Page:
Findings: There’s a certifiable difference in urban hot spots and demand depending on couples’ relationship stage. Key factors for selecting a romantic date spot include ambiance (cozy & classy atmosphere), high prices, and downtown locations. Couples with families (children) tend to prefer less expensive restaurants, with great service and (probably) accessible parking. Special occasion locations are concentrated in downtown areas, especially for Las Vegas and Pittsburgh, but are more distributed for sprawling cities like Phoenix and Charlotte.

Method: Natural Language Processing of Yelp reviews to scan for correlations of certain keywords, cross-referenced with locations of restaurants.

Good For: If you are opening a bar or restaurant and would like to influence the potential clientele, or if you would like to glean insight into the romantic life cycle.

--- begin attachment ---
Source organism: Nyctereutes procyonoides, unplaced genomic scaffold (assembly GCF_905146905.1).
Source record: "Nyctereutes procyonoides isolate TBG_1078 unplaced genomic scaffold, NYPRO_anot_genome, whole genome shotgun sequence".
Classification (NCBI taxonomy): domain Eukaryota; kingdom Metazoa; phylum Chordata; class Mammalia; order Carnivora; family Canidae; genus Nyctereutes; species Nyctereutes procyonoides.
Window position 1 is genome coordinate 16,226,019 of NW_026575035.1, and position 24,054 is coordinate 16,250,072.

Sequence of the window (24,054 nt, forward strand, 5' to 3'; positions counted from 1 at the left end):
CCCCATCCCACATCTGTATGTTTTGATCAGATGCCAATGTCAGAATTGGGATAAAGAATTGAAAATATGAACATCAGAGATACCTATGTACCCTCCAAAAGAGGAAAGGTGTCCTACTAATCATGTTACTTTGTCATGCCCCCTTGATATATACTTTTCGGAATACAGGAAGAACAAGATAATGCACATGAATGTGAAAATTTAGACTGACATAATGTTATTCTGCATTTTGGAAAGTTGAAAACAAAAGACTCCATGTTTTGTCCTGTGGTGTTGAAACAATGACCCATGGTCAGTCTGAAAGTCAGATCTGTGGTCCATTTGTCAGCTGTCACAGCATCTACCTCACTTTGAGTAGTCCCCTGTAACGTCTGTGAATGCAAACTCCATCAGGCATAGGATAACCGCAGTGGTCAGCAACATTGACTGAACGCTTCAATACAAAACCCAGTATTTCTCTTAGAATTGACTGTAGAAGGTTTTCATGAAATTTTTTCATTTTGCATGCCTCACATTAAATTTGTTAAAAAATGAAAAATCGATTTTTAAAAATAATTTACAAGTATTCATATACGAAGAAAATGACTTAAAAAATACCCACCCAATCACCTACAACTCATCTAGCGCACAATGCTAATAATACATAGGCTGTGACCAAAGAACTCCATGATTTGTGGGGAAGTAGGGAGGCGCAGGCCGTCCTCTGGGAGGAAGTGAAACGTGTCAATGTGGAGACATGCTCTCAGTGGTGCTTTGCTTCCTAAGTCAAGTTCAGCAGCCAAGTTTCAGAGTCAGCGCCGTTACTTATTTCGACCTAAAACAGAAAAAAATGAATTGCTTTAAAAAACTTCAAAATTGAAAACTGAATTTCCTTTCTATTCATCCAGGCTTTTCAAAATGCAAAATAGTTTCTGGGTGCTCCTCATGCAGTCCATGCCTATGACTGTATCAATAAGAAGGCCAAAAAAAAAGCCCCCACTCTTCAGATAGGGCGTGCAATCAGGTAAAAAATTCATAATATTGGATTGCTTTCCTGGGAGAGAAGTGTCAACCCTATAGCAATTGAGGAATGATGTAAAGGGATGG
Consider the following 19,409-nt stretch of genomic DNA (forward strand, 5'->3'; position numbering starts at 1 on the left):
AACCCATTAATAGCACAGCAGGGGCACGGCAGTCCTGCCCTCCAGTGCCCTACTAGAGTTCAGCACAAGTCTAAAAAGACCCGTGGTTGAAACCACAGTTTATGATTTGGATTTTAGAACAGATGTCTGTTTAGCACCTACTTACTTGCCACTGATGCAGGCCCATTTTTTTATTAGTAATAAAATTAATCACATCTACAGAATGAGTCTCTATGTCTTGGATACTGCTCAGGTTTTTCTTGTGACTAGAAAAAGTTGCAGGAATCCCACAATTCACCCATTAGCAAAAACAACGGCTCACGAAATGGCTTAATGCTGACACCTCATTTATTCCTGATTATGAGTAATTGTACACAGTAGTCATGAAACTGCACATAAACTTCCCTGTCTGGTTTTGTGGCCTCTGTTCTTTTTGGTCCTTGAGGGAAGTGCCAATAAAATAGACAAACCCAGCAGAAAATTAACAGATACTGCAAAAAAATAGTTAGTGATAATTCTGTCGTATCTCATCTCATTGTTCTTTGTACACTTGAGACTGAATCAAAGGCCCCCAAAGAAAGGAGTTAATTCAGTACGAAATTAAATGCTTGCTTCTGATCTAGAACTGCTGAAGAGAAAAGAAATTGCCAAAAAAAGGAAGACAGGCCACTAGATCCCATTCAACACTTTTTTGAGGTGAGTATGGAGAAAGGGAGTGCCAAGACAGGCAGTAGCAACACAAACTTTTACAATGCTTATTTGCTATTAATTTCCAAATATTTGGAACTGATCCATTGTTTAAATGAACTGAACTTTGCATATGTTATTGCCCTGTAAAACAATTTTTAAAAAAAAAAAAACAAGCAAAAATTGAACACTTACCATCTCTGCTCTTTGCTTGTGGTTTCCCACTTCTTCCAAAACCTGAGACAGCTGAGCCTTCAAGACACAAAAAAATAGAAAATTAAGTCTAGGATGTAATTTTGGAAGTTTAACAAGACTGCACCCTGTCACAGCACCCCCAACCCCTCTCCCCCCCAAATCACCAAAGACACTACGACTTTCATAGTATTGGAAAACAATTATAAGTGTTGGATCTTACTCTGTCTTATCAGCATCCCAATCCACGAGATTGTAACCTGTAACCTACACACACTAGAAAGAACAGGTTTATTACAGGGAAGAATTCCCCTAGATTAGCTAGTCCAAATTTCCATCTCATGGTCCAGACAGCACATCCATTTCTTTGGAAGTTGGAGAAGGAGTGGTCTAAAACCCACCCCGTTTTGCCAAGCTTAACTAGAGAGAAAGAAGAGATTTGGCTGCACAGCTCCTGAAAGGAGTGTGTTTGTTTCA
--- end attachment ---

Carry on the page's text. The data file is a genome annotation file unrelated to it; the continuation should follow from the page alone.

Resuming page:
Wealthy Hubs and Poor Chains: Constellations in the U.S. Urban Migration System

Findings: Geographically isolated, large cities (like Dallas and Phoenix) tend to receive the most migrants from other US cities. Destination cities turn over regularly over time. The overall diversity of destinations (bag-of-cities) for migrants is decreasing despite the rise of mobile technologies, i.e. migrants now have ‘hot spots’ that they go to, instead of a distributed set of options like in the early 1990s. We find this counter-intuitive, as the Internet makes it easier to search for new jobs and housing in distant places. Poorer migrants tend to follow chains of nearby cities, while richer migrants create a hub and spoke network, where the hubs are often retirement areas in Florida like Cape Coral.

Method: Mapping US migration flows in constellations, assigning nodes and edges to cities, and charting changes based on 20 years of IRS data at the MSA Level.